Mohammed Shami and the Disrepute Clause

In a case that had been closely followed by a milieu of cricket fans in India, last evening, Mohammed Shami was exonerated by the by the BCCI’s Anti Corruption Unit after investigation into match fixing and harassment charges levelled by his wife Hasin Jahan.

Mohammed Shami’s BCCI contract was withheld after his wife levelled charges, primarily of domestic violence and adultery against him (along with allegations that he accepted money from a figure known only as Mohammed Bhai through a Pakistani woman named Alishba in Dubai as part of a match fixing attempt).

Shami has maintained his innocence throughout. The ACU has cleared him of match fixing, but the other charges, including domestic violence, remain a matter for the police and the courts. This was enough for the BCCI, though, to award Shami a Grade B contract.

However, while Shami’s BCCI contract is safe, his contract with the Indian Premier League‘s Delhi Daredevils is still in peril.

Here’s what the Delhi Daredevils management had to say during the course of the deliberations (source: TOI):

“Look Daredevils management can’t take any unilateral decision in this matter. All players who play in the IPL have a tripartite contract involving the franchise, BCCI and the player’ There is a clause about any player bringing disrepute but it is for the lawyers to interpret it.”

Things aren’t going to be so simple with Delhi Daredevils and GMR, which hold a majority stake in the franchise.

When entering into a contract with a team or board, or even whilst entering a tournament, a player agrees to abide by a certain code of conduct (for instance, IPL players agree to the BCCI’s Anti Corruption Policy, Anti Doping Policy, and Anti Racism Policy, along with any additional conditions given in their respective contracts), and breaching these conditions will result in the termination of his contract.

These misdemeanours or offences are generally spelt out (a player may not indulge in match fixing, may not act violently towards other players or officials beyond what is allowed under the rules of the game, may not endorse a brand that is a rival to those sponsoring the tournament, etc.), but no one can contemplate every act which may be damaging to the continued relationship between player and team / organiser.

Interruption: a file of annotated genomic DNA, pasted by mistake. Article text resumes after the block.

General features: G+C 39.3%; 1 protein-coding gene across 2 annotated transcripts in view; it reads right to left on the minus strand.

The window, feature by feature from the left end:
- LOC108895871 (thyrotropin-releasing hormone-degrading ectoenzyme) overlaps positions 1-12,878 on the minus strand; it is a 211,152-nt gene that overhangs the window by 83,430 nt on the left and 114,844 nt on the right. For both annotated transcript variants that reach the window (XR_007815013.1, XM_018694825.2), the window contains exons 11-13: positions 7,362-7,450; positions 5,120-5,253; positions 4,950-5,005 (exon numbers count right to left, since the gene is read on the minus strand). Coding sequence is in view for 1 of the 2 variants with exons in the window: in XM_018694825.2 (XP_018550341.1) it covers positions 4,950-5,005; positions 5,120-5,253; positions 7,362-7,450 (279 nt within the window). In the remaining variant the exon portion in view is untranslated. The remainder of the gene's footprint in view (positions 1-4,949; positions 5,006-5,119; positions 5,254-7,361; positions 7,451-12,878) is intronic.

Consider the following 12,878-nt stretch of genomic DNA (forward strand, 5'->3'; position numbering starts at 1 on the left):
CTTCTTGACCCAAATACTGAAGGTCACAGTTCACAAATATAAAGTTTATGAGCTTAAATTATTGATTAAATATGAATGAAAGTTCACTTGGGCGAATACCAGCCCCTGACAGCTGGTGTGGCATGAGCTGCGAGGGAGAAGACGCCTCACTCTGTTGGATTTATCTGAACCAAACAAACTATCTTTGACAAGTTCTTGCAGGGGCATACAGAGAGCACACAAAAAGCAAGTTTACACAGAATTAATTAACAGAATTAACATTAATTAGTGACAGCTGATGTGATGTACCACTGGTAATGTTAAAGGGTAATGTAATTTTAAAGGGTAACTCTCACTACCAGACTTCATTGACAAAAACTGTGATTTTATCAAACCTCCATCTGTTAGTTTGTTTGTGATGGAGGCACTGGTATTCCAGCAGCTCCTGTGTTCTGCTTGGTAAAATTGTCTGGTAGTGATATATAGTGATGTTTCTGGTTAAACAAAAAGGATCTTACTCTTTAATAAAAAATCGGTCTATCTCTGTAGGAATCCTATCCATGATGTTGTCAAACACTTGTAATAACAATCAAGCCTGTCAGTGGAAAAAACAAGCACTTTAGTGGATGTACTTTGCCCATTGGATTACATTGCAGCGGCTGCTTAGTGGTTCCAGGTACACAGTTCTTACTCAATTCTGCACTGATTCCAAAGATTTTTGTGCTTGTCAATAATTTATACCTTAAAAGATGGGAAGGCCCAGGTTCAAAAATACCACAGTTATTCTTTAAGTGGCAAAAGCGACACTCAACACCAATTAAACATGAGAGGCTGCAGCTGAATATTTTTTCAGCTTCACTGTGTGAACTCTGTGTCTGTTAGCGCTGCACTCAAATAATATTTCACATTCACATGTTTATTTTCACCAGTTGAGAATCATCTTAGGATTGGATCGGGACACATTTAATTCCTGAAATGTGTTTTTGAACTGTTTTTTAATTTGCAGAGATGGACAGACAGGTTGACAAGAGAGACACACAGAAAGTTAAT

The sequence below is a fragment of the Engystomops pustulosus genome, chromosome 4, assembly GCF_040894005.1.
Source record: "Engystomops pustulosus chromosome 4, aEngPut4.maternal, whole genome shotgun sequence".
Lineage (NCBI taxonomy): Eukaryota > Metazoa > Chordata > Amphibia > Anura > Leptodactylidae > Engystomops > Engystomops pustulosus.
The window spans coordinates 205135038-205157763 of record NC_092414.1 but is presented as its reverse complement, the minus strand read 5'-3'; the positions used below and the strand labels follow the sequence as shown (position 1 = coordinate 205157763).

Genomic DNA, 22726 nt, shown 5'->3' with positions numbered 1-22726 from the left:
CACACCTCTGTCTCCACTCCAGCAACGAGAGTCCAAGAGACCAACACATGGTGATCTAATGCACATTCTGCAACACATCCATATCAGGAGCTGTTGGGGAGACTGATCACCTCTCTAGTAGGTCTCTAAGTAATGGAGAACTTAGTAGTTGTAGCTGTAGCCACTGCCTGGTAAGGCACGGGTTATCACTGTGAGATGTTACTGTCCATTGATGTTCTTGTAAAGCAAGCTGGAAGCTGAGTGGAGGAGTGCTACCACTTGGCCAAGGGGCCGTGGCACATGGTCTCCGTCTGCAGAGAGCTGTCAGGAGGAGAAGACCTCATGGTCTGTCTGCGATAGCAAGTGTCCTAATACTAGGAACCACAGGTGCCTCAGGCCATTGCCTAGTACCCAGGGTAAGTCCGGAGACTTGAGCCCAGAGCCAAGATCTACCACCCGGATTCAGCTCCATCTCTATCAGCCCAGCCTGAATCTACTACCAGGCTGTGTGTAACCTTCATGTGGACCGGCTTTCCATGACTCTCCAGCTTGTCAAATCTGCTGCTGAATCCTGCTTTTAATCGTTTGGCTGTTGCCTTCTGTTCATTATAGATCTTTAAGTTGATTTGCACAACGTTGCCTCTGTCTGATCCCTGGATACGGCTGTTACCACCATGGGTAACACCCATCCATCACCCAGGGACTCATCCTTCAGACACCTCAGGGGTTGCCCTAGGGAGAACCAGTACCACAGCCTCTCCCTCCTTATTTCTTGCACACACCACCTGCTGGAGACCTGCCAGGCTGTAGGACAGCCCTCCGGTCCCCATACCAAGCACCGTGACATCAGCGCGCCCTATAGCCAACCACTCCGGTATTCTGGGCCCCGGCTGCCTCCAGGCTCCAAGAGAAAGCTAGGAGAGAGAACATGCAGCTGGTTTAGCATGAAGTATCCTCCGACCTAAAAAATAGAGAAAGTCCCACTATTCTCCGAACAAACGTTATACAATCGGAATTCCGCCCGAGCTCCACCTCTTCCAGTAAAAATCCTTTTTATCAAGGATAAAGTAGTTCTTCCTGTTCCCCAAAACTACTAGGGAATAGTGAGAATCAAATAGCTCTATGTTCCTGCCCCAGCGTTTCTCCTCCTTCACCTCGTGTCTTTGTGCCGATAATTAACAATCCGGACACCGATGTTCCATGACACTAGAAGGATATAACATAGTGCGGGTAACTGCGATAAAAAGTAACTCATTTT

A ‘disrepute clause‘ or ‘morals clause‘ is standard in contracts with sportspersons and other celebrities, part of whose value comes in the form of brand value or goodwill. Such a clause is typically worded widely to permit a party to terminate the contract when the other party does, or is even accused of doing, an act (including making a statement) that brings ‘disrepute”. This disrepute may be brought on themselves, or on the sport they play.

For instance, Nike invoked disrepute clauses to end contracts with Tiger Woods (for cheating on his wife), Lance Armstrong (for admitted doping), and Manny Paquiao (for bigoted statements against the LGBTQ community) and, in a rare case of the celebrity making use of the clause, it appears that Priyanka Chopra terminated her endorsement contract with Nirav Modi Jewels’ for alleged fraud by the company.

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As a company having business interests across the world, GMR may hesitate to associate with an alleged wife beater, even if the BCCI was satisfied with his not being guilty of match fixing.

Whether Mohammed Shami is or isn’t guilty of domestic violence is irrelevant. It is enough that the accusation by his wife is creating bad press for the BCCI and for the sport, and unless there was such little evidence of the act (for example, if it was only a rumour lacking any credibility whatsoever and not a well-publicised accusation), that no rational person would believe it, Shami has no recourse.

Shami may be convicted or acquitted years down the line, or perhaps the complaint will be withdrawn, but the BCCI and Delhi Daredevils invested in him not just for his sporting prowess but also his brand value or goodwill he brings, which will be irreparably damaged in the short-term.